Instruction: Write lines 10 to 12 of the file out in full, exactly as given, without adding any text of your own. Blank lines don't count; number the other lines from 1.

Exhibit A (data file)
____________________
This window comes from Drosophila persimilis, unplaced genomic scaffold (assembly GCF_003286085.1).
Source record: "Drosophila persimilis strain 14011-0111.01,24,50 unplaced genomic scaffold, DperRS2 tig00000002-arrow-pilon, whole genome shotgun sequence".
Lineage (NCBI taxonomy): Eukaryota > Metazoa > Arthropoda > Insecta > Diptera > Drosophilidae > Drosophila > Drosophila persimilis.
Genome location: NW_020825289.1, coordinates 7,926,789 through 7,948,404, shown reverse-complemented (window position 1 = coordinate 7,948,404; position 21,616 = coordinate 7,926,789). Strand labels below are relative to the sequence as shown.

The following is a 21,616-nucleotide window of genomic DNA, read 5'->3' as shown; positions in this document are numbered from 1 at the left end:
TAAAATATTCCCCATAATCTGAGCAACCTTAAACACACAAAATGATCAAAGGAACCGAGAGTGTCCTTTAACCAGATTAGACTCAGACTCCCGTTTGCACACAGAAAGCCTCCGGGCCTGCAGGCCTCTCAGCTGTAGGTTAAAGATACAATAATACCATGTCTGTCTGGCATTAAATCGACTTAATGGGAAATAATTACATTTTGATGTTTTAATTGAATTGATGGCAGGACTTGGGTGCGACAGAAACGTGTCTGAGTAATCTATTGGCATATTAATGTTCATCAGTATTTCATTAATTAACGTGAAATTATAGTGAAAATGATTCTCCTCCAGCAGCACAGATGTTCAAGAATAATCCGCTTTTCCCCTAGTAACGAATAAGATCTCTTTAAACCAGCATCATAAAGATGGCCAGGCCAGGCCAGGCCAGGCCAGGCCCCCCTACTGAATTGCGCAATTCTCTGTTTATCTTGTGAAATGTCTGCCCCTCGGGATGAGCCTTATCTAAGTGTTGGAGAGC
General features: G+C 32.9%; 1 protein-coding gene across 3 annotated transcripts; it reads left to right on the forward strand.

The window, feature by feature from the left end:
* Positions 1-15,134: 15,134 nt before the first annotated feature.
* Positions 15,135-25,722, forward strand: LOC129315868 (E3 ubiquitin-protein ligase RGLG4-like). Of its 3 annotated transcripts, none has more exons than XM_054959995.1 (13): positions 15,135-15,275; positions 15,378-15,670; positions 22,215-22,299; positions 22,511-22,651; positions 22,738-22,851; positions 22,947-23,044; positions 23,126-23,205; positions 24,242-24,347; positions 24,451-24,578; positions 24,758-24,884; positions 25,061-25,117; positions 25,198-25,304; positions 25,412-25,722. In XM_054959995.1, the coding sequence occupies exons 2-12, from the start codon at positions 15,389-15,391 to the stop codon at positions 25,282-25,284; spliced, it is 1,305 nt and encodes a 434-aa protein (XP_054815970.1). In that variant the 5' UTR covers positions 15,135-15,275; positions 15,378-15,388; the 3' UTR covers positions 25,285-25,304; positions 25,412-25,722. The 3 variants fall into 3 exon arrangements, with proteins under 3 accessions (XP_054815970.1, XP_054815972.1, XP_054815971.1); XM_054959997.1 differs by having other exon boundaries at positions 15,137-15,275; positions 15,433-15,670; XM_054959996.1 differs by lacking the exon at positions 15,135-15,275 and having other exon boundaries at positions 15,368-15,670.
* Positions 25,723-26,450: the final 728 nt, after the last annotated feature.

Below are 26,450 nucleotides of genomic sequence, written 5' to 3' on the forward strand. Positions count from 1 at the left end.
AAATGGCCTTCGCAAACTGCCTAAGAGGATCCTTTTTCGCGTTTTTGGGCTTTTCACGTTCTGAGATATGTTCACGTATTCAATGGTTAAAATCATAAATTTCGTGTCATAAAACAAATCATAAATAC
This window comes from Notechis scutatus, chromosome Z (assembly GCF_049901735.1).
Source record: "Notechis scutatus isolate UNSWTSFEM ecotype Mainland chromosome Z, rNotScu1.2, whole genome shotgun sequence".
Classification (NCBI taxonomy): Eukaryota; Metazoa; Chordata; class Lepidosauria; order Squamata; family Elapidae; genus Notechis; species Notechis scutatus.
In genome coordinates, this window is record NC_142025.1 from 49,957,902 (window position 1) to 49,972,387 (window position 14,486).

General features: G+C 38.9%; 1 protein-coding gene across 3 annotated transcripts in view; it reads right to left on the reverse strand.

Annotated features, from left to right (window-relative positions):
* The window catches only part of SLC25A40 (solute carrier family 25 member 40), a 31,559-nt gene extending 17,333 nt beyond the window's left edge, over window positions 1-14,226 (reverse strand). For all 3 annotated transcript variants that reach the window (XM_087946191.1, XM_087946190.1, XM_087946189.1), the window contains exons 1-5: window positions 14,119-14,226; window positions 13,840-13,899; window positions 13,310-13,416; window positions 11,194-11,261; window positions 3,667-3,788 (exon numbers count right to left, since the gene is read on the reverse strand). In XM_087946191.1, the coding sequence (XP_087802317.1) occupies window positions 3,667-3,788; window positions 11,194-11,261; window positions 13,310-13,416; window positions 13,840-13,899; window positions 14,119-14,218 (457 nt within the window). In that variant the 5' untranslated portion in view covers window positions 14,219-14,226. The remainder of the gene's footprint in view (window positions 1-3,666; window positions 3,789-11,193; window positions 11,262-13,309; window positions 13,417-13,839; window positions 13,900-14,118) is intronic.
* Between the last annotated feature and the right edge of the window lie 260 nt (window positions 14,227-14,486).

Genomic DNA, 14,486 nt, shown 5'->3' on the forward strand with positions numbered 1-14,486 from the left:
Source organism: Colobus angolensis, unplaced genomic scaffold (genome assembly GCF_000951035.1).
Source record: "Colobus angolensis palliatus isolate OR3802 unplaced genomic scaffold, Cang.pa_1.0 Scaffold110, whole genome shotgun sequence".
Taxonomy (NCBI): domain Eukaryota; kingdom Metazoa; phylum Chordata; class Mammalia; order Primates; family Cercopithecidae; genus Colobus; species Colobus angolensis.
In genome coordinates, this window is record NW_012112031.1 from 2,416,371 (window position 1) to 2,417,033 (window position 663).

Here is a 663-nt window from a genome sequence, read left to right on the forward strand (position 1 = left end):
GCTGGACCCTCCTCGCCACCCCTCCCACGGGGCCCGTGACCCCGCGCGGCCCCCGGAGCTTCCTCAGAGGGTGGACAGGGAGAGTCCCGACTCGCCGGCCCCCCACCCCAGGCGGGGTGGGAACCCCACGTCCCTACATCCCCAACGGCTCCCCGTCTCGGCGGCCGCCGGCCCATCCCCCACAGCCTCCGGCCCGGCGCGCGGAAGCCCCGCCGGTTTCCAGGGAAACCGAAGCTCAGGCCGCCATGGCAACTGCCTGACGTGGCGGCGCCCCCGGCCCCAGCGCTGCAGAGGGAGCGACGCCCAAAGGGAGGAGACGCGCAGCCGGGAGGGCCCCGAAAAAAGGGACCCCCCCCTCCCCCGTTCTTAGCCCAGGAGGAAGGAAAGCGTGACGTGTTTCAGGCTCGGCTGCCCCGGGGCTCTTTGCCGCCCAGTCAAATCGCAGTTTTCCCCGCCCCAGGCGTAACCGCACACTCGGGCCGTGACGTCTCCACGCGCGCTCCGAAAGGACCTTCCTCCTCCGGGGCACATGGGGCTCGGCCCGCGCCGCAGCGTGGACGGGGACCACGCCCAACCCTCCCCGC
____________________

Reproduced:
* Positions 15,135-25,722, forward strand: LOC129315868 (E3 ubiquitin-protein ligase RGLG4-like). Of its 3 annotated transcripts, none has more exons than XM_054959995.1 (13): positions 15,135-15,275; positions 15,378-15,670; positions 22,215-22,299; positions 22,511-22,651; positions 22,738-22,851; positions 22,947-23,044; positions 23,126-23,205; positions 24,242-24,347; positions 24,451-24,578; positions 24,758-24,884; positions 25,061-25,117; positions 25,198-25,304; positions 25,412-25,722. In XM_054959995.1, the coding sequence occupies exons 2-12, from the start codon at positions 15,389-15,391 to the stop codon at positions 25,282-25,284; spliced, it is 1,305 nt and encodes a 434-aa protein (XP_054815970.1). In that variant the 5' UTR covers positions 15,135-15,275; positions 15,378-15,388; the 3' UTR covers positions 25,285-25,304; positions 25,412-25,722. The 3 variants fall into 3 exon arrangements, with proteins under 3 accessions (XP_054815970.1, XP_054815972.1, XP_054815971.1); XM_054959997.1 differs by having other exon boundaries at positions 15,137-15,275; positions 15,433-15,670; XM_054959996.1 differs by lacking the exon at positions 15,135-15,275 and having other exon boundaries at positions 15,368-15,670.
* Positions 25,723-26,450: the final 728 nt, after the last annotated feature.

Below are 26,450 nucleotides of genomic sequence, written 5' to 3' on the forward strand. Positions count from 1 at the left end.